"The Shrink-fit holder's rigidity and concentricity were key to big improvements in tool life, a reduction in chatter, and elimination of tool slippage [pull-out]," the plant tooling engineer reports.
Vertical Storage Fits Lean Concept
Managers at Rogan Corp. (Northbrook, IL) took advantage of their building's ceiling height to develop a storage system that fit into their lean manufacturing initiative and freed up 5000 ft2 (465 m2) of valuable floor space.
With more than 4000 customers, Rogan manufactures and distributes 13,000 different types of hardware products such as instrument knobs, clamping knobs, and dials. The company's markets were very fluid; some were cooling off while others skyrocketed. To meet changing market conditions, Rogan set out to create a more flexible manufacturing process.
Engineers targeted three storage areas for improvement: two 1000 ft2 (93 m2) areas containing 6' (1.8-m) high racks and a 4000 ft2 (372 m2) area in the center of the plant supporting a 25" (7.6-m) high pallet rack used to store semi-finished inventory.
Shuttle Vertical Lift Module (VLM) systems from Remstar International (Westbrook, ME) met Rogan's storage requirements and supported managers' long-term plan to provide customers with shorter lead times and lower costs while increasing current manufacturing capacity. Replacing the pallet rack are two 21' (6.4-m) high Remstar units for mold bases, two additional units for semi-finished inventory, and a fifth unit for sample parts.
"We gained a net 5000 ft2 of floor space by going up," says plant manager Jim Ritzema. "With the space freed up from the elimination of the pallet racking, we were able to set up manufacturing cells using both existing and new equipment. This has given us greater control over in-process inspection and greater throughput without increased labor costs."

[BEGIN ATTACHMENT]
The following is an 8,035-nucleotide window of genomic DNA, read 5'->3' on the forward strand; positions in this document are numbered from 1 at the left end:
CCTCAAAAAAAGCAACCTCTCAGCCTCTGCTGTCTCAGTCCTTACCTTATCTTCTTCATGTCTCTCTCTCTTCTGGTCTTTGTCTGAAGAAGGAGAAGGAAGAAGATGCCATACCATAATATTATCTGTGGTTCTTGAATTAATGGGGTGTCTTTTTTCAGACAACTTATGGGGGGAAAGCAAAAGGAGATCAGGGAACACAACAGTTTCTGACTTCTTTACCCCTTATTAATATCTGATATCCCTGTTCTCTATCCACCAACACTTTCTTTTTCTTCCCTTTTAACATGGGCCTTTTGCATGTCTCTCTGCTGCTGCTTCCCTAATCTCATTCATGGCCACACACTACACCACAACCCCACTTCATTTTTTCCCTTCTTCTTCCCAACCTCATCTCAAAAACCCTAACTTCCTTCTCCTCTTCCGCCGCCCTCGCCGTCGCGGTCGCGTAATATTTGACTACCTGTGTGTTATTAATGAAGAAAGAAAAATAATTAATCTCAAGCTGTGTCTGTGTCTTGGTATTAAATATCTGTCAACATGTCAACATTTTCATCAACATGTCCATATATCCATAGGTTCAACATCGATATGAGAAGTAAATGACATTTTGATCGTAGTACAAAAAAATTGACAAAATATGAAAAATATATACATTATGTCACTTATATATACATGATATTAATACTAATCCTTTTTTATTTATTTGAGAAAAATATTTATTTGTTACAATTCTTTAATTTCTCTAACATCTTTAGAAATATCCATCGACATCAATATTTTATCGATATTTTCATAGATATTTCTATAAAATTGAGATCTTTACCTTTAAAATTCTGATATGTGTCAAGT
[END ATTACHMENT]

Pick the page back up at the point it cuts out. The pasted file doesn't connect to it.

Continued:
The plant's 150 mold bases, used in plastic injection molding machines, weigh up to 500 lb (225 kg) each and are difficult to move and store. Previously, molds not in use were stored in heavy-duty racks. They were lifted on and off the shelves and moved to the assembly table with a powered lift walker.
"All mold bases are now assigned to two 21' tall Remstar Shuttle VLMs, with two bases on each shelf," Ritzema explains. "Assembly technicians store and retrieve bases by simply pushing a button." He says Remstar was the only VLM supplier that could handle the weight of the mold bases, which totals 31,500 lb (14,175 kg).
The new setup also improves ergonomics and safety for workers, according to Ritzema. "We realized that we needed an ergonomic solution so assemblers no longer had to slide the mold bases around," he says. "In the new system, a counterbalanced pneumatic manipulator grips and lifts the bases and swings them between the shuttles' extraction tables and the assembly table."
Similarly, totes containing semi-finished parts are no longer picked using forklifts or by hand via portable stairs. Instead, the parts are protected on trays within two enclosed shuttle VLMs, and are retrieved simply by entering a shelf location via a keypad. The selected shelf is automatically brought down, delivered onto an extraction table, and presented to the operator at waist height. Having all semi-finished inventory brought to the worker reduces forklift costs as well as walk and search time.
"The storage of semi-finished inventory is common with clamping knobs, because these products don't tend to be as customized as instrument knobs," Ritzema explains. "We generally can make longer molding runs, place the parts in stock, and then pull and finish them as orders are received."
Sample stock--Rogan has 13,000 sample and prototype knobs on hand--has been transferred to a 25' high VLM, which requires only 70 ft2 (6.5 m2) of floor space and allowed expansion of Rogan's toolroom and assembly area.
The shuttle system protects the samples from dust, dirt, and light exposure, and allows access at the touch of a button. Located in front of the shuttle unit is an assembly table with hand-operated machines for producing prototype knobs for customer review and test. "Building samples is more art than science, and depends on the knowledge, memory, and skills of the assembler," Ritzema says. New knob designs are often created by mixing and matching parts from different samples, he adds.
This article was first published in the February 2004 edition of Manufacturing Engineering magazine.